Published by DESTE Foundation for Contemporary Art. Edited by Karen Marta, Massimiliano Gioni. Text by Linda Yablonsky.
Male and female, sex and violence, art and trash: the power of Tim Noble (born 1966) and Sue Webster's (born 1967) art lies in its fusion of opposites. Working collaboratively since the early 1990s, these key figures of the YBA movement infuse their materials--pulsating hearts, flowers, dollar signs and their vulnerable, naked selves--with the intensity of their personal relationship.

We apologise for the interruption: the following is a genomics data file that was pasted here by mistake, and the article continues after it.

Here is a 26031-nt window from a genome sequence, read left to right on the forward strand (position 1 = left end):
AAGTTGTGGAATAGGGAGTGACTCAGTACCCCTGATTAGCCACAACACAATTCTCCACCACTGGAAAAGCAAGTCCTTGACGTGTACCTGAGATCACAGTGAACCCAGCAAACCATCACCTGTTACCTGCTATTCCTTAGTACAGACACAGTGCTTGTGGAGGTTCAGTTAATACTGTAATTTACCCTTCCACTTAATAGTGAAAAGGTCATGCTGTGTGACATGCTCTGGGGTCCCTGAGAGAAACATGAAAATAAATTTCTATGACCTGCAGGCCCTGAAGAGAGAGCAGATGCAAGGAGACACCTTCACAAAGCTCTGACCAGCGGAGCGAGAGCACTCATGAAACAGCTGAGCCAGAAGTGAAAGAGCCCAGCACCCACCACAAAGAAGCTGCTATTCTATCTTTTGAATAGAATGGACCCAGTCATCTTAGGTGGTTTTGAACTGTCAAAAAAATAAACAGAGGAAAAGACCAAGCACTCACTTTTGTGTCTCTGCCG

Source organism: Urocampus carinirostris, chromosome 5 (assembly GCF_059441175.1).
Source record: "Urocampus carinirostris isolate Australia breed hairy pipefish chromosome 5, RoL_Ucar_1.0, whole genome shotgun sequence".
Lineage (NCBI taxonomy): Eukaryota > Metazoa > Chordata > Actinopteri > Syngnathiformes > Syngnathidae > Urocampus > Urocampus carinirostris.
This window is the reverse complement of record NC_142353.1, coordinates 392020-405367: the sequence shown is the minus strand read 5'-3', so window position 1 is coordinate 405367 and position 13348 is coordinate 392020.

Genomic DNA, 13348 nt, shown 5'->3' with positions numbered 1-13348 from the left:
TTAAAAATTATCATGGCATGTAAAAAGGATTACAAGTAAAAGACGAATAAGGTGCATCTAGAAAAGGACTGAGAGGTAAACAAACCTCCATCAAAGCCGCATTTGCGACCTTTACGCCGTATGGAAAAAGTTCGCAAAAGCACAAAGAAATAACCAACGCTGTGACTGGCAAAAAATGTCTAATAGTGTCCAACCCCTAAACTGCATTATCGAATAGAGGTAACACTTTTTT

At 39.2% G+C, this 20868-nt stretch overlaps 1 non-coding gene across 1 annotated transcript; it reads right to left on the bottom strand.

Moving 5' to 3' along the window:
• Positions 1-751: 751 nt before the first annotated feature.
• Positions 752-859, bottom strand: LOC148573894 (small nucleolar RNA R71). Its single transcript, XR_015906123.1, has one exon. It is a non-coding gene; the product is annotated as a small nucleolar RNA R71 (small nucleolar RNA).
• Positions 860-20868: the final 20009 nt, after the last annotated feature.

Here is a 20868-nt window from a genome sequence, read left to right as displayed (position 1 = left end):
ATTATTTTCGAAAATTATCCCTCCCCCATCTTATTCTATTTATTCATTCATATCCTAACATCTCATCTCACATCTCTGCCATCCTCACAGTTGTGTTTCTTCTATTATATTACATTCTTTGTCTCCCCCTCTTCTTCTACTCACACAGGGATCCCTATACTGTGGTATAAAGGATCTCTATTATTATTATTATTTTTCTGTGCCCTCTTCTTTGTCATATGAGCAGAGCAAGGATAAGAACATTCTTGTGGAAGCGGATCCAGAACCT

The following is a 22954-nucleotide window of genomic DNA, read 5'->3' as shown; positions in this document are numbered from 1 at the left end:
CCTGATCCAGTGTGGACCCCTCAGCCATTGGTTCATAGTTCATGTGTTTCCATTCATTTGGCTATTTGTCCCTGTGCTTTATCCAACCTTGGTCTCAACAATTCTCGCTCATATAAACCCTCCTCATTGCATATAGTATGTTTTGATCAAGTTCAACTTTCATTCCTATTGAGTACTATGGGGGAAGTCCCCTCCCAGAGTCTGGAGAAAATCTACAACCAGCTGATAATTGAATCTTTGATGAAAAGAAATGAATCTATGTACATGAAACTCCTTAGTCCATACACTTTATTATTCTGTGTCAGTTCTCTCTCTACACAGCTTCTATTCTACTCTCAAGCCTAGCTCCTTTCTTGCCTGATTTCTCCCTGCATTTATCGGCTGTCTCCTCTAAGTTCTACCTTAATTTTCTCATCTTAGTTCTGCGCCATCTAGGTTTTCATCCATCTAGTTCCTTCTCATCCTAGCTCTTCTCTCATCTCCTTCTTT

According to Sigmund Freud, young children are, by nature, "polymorphously perverse" and while their infantile sexuality is swiftly suppressed it is retained in their unconscious adult minds. Tim Noble and Sue Webster's new publication documents in beautiful detail their critically acclaimed site-specific project at the Freud Museum, which was nominated for the prestigious South Bank Prize in 2007. This includes one of their characteristic self- portrait shadow sculptures 'Black Narcissus', a plethora of silicone rubber casts of Webster's fingers and Noble's member in various states of arousal which was installed in Freud's study. There is also detailed documentation and analysis of their complex kinetic sculpture 'Scarlett' that was appropriately sited in the bedroom of Freud's daughter, Anna, the founder of child psychology. Created from modified children's toys and machine parts, 'Scarlett' utilises the actual workbench from the artists' studio, which they have used extensively over the past decade. Triggered by sensors the individual elements of this hybrid machine sculpture become animated to produce a dream-like cornucopia of repressed sexual and sadomasochistic fantasies and transgressions. The publication also provides a fascinating insight into Freud's theories and how they relate to art practice with critical essays from the distinguished American art historian Linda Nochlin and James Putnam who curated the original exhibition.Tim Noble and Sue Webster are known for magically transforming garbage into art. They sculpt piles of street rubbish, studio debris, and taxidermy animals into astonishing representations of life with "real" shadows of the artists themselves hovering over their accumulations of discarded objects. These abstract forms mysteriously reverse the abstraction into figuration. Noble and Webster have created a remarkable group of anti- monuments in their 11-year career, mixing the strategies of modern sculpture and the attitude of punk to make art from anti-art. Their work derives much of its power from its fusion of opposites, form and anti-form, high culture and anti-culture, male and female, craft and rubbish, sex and violence.